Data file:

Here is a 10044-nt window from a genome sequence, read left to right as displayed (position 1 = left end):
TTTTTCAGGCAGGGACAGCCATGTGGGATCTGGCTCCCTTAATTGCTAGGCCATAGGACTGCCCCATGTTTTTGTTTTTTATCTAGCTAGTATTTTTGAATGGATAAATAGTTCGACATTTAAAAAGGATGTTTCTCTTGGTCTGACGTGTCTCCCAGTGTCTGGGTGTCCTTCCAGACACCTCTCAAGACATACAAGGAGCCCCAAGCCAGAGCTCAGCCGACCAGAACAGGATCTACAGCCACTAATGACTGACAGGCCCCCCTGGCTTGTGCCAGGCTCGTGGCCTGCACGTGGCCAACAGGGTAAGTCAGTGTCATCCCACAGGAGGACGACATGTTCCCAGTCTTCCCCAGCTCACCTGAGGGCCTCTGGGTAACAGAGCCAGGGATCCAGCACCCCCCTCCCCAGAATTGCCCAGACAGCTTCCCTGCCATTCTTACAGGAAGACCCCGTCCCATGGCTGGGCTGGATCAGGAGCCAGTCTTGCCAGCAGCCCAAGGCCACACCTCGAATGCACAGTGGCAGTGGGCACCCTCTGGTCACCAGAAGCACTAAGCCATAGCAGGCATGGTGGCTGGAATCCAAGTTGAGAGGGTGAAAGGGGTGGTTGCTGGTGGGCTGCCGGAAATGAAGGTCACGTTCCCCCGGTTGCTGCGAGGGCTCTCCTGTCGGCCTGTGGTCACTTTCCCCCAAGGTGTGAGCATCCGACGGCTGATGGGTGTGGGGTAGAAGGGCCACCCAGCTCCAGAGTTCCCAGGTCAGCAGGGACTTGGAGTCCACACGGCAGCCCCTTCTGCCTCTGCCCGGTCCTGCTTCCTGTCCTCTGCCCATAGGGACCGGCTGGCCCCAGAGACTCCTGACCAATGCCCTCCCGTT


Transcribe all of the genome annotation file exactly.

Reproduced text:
Here is a 10044-nt window from a genome sequence, read left to right as displayed (position 1 = left end):
TTTTTCAGGCAGGGACAGCCATGTGGGATCTGGCTCCCTTAATTGCTAGGCCATAGGACTGCCCCATGTTTTTGTTTTTTATCTAGCTAGTATTTTTGAATGGATAAATAGTTCGACATTTAAAAAGGATGTTTCTCTTGGTCTGACGTGTCTCCCAGTGTCTGGGTGTCCTTCCAGACACCTCTCAAGACATACAAGGAGCCCCAAGCCAGAGCTCAGCCGACCAGAACAGGATCTACAGCCACTAATGACTGACAGGCCCCCCTGGCTTGTGCCAGGCTCGTGGCCTGCACGTGGCCAACAGGGTAAGTCAGTGTCATCCCACAGGAGGACGACATGTTCCCAGTCTTCCCCAGCTCACCTGAGGGCCTCTGGGTAACAGAGCCAGGGATCCAGCACCCCCCTCCCCAGAATTGCCCAGACAGCTTCCCTGCCATTCTTACAGGAAGACCCCGTCCCATGGCTGGGCTGGATCAGGAGCCAGTCTTGCCAGCAGCCCAAGGCCACACCTCGAATGCACAGTGGCAGTGGGCACCCTCTGGTCACCAGAAGCACTAAGCCATAGCAGGCATGGTGGCTGGAATCCAAGTTGAGAGGGTGAAAGGGGTGGTTGCTGGTGGGCTGCCGGAAATGAAGGTCACGTTCCCCCGGTTGCTGCGAGGGCTCTCCTGTCGGCCTGTGGTCACTTTCCCCCAAGGTGTGAGCATCCGACGGCTGATGGGTGTGGGGTAGAAGGGCCACCCAGCTCCAGAGTTCCCAGGTCAGCAGGGACTTGGAGTCCACACGGCAGCCCCTTCTGCCTCTGCCCGGTCCTGCTTCCTGTCCTCTGCCCATAGGGACCGGCTGGCCCCAGAGACTCCTGACCAATGCCCTCCCGTT